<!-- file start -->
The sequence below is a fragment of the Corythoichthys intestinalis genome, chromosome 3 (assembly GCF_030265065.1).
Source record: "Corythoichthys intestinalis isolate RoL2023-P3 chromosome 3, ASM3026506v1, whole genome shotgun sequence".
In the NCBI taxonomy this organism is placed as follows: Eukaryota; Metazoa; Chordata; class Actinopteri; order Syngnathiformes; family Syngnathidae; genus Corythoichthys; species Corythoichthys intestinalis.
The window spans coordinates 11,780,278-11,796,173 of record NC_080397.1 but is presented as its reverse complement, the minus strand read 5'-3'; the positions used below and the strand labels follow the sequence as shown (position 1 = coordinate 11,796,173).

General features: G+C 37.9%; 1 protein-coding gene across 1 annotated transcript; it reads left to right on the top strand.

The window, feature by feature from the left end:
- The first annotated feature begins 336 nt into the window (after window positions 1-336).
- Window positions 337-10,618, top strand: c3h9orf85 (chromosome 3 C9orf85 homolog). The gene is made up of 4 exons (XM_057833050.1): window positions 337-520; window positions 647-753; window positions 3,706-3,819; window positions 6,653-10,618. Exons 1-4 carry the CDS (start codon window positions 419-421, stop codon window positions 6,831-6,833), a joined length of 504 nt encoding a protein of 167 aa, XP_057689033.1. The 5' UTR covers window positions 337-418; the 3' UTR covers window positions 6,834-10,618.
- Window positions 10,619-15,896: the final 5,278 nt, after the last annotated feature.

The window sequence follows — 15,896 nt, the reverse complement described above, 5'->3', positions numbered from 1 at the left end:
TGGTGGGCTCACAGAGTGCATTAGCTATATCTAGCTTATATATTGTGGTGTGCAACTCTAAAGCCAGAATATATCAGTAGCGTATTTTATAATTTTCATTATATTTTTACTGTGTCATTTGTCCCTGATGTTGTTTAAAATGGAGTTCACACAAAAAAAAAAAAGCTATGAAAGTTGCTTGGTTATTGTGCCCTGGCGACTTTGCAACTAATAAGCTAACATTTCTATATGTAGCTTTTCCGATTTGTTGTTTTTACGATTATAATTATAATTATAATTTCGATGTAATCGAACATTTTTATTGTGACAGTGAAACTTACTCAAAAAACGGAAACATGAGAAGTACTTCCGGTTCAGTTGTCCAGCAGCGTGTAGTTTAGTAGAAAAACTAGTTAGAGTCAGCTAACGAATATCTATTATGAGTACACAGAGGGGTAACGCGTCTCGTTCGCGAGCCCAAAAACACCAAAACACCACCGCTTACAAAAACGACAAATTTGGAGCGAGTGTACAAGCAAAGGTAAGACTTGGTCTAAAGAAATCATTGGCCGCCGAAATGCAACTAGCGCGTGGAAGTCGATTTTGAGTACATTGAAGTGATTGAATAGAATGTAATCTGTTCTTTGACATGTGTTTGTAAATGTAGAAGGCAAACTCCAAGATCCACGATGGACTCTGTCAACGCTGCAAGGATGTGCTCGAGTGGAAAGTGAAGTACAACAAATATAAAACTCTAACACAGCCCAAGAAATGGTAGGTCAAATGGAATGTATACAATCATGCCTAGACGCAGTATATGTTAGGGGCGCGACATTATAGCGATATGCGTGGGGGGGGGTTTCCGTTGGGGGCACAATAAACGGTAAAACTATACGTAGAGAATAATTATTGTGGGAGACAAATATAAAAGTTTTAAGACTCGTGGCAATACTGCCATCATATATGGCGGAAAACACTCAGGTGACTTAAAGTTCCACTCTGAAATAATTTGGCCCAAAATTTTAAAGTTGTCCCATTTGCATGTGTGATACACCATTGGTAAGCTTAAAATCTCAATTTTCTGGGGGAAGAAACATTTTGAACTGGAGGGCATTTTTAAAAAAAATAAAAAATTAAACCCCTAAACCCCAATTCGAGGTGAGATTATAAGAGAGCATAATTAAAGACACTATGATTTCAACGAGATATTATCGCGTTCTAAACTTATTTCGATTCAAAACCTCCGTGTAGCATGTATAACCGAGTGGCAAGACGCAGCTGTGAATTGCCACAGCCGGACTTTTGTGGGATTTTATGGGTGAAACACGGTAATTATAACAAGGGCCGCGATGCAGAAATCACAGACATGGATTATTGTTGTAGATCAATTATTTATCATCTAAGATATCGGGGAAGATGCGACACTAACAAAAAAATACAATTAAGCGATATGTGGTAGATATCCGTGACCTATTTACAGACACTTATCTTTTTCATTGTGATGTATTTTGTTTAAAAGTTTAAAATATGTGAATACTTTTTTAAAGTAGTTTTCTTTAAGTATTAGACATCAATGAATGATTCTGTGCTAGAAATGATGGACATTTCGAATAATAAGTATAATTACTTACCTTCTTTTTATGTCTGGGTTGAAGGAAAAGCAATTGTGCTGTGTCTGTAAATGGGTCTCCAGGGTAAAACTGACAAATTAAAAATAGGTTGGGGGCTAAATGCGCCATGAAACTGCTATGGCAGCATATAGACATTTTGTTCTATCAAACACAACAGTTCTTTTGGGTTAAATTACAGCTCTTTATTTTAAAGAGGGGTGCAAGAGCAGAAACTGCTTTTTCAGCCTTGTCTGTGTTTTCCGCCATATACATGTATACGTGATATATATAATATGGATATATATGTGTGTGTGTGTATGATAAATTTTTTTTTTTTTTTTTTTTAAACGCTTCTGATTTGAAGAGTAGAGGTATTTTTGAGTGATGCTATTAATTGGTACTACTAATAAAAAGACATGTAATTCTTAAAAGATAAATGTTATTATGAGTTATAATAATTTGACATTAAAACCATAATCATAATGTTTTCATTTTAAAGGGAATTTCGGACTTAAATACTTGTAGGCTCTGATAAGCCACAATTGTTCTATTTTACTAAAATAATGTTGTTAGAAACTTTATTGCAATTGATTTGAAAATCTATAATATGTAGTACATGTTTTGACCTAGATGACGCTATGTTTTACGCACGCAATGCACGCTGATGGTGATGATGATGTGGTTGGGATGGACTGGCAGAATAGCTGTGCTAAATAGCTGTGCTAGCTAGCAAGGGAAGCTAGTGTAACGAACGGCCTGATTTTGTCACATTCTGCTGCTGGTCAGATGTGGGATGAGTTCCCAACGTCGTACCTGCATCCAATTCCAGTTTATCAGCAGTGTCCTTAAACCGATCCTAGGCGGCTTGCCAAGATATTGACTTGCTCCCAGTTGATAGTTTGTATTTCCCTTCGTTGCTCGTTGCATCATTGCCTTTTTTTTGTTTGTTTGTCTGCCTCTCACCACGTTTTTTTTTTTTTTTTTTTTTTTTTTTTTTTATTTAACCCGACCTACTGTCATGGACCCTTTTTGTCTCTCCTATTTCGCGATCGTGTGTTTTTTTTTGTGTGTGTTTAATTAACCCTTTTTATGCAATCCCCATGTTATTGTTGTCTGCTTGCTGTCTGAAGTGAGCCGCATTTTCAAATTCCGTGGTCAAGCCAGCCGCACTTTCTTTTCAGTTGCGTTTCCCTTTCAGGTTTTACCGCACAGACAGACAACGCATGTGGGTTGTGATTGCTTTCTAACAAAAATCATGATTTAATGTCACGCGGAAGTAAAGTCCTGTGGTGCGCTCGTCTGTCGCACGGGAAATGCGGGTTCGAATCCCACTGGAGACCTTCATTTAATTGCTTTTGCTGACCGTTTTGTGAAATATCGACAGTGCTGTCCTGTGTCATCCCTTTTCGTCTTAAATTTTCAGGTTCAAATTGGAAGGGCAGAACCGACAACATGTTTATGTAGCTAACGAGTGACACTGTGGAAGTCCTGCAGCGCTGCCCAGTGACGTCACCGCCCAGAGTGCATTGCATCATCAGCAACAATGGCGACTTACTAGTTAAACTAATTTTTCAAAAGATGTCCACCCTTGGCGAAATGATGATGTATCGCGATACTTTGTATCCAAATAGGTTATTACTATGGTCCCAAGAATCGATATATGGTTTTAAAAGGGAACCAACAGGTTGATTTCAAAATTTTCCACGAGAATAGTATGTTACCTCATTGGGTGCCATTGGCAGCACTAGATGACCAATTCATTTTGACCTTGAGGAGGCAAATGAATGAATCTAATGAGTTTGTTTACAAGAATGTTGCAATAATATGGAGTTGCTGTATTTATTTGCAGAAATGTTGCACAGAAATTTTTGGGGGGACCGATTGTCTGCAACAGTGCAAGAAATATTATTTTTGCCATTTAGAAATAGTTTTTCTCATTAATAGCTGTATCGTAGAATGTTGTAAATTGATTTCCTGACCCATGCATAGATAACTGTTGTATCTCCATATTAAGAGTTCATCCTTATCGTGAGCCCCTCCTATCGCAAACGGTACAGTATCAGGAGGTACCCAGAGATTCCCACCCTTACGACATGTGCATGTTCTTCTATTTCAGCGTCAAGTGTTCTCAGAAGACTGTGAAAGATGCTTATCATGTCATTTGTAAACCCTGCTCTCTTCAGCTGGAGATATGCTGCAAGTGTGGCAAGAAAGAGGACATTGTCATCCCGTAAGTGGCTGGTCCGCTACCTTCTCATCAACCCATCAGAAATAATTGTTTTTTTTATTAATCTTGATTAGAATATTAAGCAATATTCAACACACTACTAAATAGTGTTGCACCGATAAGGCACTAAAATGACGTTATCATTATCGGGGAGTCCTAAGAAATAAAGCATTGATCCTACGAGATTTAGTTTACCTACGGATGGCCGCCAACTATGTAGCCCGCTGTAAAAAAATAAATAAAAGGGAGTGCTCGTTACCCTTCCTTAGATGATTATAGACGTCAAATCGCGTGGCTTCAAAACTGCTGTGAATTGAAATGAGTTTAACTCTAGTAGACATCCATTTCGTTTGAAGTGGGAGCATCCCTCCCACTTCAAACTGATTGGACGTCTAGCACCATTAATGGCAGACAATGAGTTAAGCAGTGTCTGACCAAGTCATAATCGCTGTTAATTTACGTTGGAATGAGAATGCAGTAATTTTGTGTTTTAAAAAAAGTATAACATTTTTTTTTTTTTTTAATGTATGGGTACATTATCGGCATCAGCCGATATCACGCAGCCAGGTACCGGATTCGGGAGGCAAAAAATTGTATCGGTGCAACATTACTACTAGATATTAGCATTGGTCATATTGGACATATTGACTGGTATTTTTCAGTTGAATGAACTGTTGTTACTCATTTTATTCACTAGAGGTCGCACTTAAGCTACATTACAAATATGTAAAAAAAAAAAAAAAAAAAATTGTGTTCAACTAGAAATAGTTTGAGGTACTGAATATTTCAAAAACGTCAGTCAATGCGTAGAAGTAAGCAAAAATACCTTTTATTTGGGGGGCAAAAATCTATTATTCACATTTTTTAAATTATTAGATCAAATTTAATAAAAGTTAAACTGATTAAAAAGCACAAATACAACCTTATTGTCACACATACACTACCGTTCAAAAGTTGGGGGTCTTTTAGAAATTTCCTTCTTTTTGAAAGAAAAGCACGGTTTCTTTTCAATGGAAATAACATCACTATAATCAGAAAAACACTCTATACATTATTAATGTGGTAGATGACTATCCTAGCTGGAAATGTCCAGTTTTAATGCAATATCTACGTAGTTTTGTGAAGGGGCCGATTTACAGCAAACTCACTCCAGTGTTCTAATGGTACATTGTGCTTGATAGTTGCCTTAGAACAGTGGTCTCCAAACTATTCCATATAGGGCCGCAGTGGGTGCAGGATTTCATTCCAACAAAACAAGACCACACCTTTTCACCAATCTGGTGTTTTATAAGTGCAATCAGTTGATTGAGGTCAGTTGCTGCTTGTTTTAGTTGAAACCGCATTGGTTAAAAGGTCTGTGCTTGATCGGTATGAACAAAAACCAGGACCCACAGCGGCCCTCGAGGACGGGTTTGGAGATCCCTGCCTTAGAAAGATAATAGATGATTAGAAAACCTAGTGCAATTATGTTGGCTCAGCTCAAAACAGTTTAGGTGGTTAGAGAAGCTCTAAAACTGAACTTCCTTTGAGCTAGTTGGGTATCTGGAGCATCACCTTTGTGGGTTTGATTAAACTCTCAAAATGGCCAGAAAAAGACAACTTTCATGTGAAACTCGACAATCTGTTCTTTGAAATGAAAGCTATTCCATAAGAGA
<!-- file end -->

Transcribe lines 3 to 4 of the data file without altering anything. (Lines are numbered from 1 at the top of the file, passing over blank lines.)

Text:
In the NCBI taxonomy this organism is placed as follows: Eukaryota; Metazoa; Chordata; class Actinopteri; order Syngnathiformes; family Syngnathidae; genus Corythoichthys; species Corythoichthys intestinalis.
The window spans coordinates 11,780,278-11,796,173 of record NC_080397.1 but is presented as its reverse complement, the minus strand read 5'-3'; the positions used below and the strand labels follow the sequence as shown (position 1 = coordinate 11,796,173).